Major Changes in Store for NIST Cyber Security Standards
June 6, 2013
Much like the Universe, cyberspace is ever-expanding and becoming larger and larger. As we use the Internet and other technologies for more and more tasks, we come across new issues and vulnerabilities every day that must be addressed in order to stay safe and secure.
To tackle this, the National Institute of Standards and Technology (NIST) is set to publish new voluntary cyber security standards by Spring 2014. These updates have the potential to affect the entire federal government, chiefly in cloud computing.
Here’s the Scoop
According to an article on FCW.com by Adam Mazmanian, these standards would be for operators of private infrastructure systems such as dams, water supplies, electrical grids, and other systems considered vital for cyber security purposes. The same article states that the standards could affect services used by the federal government, such as the cloud, NIST director Patrick Gallagher said.
These new standards would be part of Special Publication 800-82, Revision 2, and would include all updates developed by NIST and its partners.
But that is putting it simply. On May 15 this year, NIST announced the release of Special Publication 800-82, Revision 1, Guide to Industrial Control Systems (ICS) Security. This publication offers direction for improving security for Industrial Control Systems (ICS), according to the NIST website. This is the first update NIST has published on the topic in nearly a decade.
In addition, NIST recently released several other publications related to cyber security and the federal government. Essentially, these previous publications were developed by NIST, the Department of Defense, the Intelligence Community, and the Committee on National Security Systems due to the increase in frequency and sophistication of cyber-attacks.
Attacks range from cyber espionage to full-blown corruption of businesses and government, and hackers are working every day to bypass and break through firewalls. According to Gallagher, on February 13 of this year, President Barack Obama signed an Executive Order which gave NIST the task of working with the industry to reduce cyber risks to critical infrastructure.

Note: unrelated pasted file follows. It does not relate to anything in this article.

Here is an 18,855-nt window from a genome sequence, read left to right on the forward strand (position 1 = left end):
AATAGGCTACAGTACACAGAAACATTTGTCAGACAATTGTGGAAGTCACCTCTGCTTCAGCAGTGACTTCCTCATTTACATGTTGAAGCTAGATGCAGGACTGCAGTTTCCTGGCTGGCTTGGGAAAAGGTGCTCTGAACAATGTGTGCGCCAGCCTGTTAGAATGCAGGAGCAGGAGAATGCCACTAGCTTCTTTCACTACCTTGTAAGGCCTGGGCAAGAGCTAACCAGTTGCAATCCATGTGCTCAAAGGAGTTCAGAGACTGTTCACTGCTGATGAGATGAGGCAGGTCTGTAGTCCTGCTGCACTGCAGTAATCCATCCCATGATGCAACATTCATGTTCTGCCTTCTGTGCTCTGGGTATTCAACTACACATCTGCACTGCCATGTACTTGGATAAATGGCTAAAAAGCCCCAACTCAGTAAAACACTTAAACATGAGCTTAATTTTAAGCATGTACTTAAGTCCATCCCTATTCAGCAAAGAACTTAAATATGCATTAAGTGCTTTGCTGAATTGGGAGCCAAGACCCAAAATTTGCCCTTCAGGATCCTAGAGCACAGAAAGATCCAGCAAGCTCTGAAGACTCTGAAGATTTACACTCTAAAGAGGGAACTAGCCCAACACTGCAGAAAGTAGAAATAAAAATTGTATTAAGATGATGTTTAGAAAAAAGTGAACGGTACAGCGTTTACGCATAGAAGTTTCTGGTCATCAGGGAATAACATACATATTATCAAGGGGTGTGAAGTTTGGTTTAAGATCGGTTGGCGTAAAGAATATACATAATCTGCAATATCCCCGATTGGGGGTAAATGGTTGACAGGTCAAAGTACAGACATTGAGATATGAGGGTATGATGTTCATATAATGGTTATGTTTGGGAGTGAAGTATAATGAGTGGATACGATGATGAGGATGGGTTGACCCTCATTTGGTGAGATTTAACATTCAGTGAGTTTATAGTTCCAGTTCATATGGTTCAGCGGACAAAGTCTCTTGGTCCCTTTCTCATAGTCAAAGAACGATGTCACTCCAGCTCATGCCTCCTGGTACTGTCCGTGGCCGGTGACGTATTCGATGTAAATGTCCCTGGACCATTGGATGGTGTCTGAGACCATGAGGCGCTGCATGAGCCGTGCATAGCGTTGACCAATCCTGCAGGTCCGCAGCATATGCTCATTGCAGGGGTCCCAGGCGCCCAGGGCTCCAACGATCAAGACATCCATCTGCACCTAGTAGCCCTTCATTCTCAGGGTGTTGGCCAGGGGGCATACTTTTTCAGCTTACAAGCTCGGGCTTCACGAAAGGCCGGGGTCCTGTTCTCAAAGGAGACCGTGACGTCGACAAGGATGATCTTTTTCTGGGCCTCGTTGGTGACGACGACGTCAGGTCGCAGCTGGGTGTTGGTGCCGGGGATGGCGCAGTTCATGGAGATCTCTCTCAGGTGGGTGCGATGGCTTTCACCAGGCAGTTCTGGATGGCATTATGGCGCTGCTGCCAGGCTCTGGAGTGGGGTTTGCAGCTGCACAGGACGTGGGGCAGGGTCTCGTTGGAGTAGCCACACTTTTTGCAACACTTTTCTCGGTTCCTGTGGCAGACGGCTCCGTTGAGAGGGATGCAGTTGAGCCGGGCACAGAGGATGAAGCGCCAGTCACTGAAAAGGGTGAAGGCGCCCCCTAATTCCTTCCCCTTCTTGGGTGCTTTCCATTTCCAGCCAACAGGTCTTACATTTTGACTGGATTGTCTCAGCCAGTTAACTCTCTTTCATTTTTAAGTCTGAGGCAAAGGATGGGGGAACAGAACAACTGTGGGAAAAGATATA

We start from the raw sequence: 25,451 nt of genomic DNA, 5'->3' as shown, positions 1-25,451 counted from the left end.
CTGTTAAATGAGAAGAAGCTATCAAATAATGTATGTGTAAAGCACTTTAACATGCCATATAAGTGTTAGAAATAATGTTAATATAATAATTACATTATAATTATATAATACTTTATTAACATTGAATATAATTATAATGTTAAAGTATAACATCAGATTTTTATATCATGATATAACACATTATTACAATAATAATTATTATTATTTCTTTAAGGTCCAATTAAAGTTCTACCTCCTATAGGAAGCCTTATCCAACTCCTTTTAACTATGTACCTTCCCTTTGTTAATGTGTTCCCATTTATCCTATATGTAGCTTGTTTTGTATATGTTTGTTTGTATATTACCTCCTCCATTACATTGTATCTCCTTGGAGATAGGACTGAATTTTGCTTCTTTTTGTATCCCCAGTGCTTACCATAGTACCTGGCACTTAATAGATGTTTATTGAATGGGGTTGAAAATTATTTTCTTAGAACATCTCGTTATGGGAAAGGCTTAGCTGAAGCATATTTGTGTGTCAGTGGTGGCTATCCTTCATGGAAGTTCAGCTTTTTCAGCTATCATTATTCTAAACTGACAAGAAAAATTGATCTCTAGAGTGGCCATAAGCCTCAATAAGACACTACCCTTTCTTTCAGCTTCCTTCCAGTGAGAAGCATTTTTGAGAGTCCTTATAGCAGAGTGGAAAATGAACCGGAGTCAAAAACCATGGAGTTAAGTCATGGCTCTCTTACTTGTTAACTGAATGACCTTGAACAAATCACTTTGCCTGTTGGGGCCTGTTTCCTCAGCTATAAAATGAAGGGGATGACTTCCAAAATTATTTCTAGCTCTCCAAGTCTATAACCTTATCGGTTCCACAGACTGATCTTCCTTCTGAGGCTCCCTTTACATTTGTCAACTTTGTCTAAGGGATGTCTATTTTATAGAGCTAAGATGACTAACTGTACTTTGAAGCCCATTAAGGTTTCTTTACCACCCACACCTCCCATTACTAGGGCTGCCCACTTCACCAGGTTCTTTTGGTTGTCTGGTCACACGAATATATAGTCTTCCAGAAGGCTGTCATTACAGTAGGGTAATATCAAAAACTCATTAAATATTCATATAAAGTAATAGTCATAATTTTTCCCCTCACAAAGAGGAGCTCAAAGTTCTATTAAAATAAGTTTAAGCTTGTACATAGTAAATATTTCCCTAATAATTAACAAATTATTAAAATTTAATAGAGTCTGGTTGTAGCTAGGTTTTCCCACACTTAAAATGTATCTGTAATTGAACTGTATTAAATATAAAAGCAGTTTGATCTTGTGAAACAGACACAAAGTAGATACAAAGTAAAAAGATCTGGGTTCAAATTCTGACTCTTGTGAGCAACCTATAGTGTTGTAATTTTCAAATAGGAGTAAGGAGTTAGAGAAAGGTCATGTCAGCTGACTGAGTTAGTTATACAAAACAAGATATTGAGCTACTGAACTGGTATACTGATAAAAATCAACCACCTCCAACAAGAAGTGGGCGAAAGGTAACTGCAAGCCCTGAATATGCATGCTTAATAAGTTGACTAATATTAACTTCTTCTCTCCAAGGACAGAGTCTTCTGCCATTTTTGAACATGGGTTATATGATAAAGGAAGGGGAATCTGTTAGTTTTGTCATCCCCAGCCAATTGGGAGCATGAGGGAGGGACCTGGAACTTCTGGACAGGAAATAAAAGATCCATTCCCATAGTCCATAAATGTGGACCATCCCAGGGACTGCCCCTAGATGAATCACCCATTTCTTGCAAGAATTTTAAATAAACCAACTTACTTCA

NIST’s goal is to update cyber security standards to prevent an attack. Special Publication 800-82, Revision 2 will contain the major updates such as improvements to Industrial Control Systems threats/vulnerabilities, risk management, and general guidance that will benefit all sectors of critical infrastructure, according the NIST website.
NIST is planning on releasing two drafts for public comment, the first in June 2013 and the second sometime in Winter 2013. According to their website, NIST is hoping to publish Revision 2 in Spring of the following year. NIST will also be holding the third of four “Cyber Security Framework Workshops” in July 2013 to gain feedback during the development of these new standards.
For the Future
On May 21, the House Energy and Commerce committee met to discuss the application of the new cyber security standards, and possible next steps.
The new standards will be voluntary, and NIST is still seeking assistance from the Department of Treasury, the Department of Homeland Security, and NIST’s parent agency the Department of Commerce to develop possible incentives for private companies willing to adopt the new standards.
Currently, the plan is for these new standards to remain voluntary. However, there is talk of possible incentives. According to the FCW article, creating private insurance markets would lessen the risk of loss from a cyber-attack; companies that show more transparency by sharing threat information with the government could receive limitations on liabilities.
Should these incentives not be sufficient enough to persuade companies to adopt these standards, Gallagher says it would be up to the federal government to make the new standards more regulatory.
At the hearing, Rep. Doris Matsui reportedly told FCW that a strong relationship between the private and public sectors is required for creating security standards for cloud information storage.
Cloud computing and storage, Smartphone and mobile technology, and devices using wireless Internet connections are all relatively new technologies growing in popularity at a rapid pace. However, they are highly vulnerable to hackers and other cyber-attacks.
Politics aside, the government has a responsibility to protect the country from attacks of all kinds. As cloud computing and data storage become more and more prevalent in our world, protecting our wealth of data and information becomes critical and absolutely necessary.
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